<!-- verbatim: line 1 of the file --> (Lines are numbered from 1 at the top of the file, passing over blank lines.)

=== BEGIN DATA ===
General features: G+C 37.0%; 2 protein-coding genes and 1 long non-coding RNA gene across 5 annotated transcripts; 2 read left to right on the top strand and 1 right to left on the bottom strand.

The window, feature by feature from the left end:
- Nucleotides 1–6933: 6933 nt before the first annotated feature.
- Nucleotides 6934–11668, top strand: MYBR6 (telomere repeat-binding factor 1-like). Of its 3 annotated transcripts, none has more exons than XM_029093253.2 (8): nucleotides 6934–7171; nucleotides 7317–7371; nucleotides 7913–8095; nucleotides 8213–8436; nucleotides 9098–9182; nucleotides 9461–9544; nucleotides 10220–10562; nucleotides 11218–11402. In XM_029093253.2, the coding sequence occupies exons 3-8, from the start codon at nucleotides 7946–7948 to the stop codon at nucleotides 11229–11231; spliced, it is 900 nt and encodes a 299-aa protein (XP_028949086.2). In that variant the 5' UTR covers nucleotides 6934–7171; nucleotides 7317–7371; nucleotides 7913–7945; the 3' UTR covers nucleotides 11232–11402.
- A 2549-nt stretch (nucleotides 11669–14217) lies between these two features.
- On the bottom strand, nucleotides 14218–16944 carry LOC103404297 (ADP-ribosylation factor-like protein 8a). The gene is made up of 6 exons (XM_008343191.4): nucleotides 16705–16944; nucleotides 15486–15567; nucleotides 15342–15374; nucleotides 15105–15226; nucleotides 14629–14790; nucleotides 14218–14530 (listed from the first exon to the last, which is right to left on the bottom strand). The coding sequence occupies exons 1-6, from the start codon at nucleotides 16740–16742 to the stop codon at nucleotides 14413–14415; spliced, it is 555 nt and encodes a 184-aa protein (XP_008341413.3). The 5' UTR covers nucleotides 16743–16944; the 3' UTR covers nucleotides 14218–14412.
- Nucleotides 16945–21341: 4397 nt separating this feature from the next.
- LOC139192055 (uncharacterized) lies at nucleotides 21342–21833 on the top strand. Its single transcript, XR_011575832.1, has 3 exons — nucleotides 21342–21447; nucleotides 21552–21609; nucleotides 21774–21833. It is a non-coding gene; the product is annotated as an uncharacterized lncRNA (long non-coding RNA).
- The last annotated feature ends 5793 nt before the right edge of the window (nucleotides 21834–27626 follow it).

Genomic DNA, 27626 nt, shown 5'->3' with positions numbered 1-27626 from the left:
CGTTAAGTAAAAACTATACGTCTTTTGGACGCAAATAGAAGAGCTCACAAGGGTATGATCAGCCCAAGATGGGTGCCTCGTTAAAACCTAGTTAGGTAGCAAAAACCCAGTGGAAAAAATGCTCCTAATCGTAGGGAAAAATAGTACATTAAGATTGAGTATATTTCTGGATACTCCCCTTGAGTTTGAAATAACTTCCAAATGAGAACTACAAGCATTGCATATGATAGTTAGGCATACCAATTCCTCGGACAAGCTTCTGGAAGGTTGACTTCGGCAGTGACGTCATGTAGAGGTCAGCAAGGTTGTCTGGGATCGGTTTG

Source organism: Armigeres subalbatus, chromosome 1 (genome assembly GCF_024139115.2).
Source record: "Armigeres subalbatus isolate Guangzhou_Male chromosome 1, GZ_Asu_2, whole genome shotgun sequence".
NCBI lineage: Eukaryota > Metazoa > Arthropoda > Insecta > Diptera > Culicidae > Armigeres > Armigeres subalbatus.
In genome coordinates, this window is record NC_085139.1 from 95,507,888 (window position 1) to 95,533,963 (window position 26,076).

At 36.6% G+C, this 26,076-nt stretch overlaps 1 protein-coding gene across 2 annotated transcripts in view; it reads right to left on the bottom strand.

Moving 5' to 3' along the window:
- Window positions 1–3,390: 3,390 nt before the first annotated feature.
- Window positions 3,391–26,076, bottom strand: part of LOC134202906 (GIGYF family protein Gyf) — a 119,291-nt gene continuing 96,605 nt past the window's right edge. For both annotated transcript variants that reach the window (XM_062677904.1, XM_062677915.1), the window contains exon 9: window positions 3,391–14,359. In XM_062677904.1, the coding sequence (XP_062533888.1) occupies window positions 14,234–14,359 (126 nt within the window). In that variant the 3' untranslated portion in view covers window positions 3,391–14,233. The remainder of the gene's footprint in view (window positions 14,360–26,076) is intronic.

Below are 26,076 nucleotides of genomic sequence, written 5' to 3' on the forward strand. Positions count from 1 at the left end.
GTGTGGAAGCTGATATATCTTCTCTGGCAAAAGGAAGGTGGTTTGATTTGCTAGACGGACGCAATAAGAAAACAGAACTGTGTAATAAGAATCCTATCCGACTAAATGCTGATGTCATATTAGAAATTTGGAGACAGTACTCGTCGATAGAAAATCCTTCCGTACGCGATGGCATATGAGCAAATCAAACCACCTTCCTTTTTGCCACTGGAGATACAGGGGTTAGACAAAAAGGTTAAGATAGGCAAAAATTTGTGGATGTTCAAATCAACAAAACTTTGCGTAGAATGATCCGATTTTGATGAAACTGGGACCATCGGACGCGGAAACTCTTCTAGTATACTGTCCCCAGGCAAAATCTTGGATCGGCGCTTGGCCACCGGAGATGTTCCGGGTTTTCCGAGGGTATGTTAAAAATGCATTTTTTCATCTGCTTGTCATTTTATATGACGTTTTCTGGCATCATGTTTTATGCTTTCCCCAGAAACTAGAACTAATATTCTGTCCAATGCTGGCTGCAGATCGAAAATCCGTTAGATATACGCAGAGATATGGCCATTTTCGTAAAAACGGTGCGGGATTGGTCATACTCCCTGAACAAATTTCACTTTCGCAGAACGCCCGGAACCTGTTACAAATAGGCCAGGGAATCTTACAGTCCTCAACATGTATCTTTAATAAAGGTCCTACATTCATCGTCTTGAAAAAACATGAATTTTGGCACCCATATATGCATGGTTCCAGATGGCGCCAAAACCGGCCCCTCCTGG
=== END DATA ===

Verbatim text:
General features: G+C 37.0%; 2 protein-coding genes and 1 long non-coding RNA gene across 5 annotated transcripts; 2 read left to right on the top strand and 1 right to left on the bottom strand.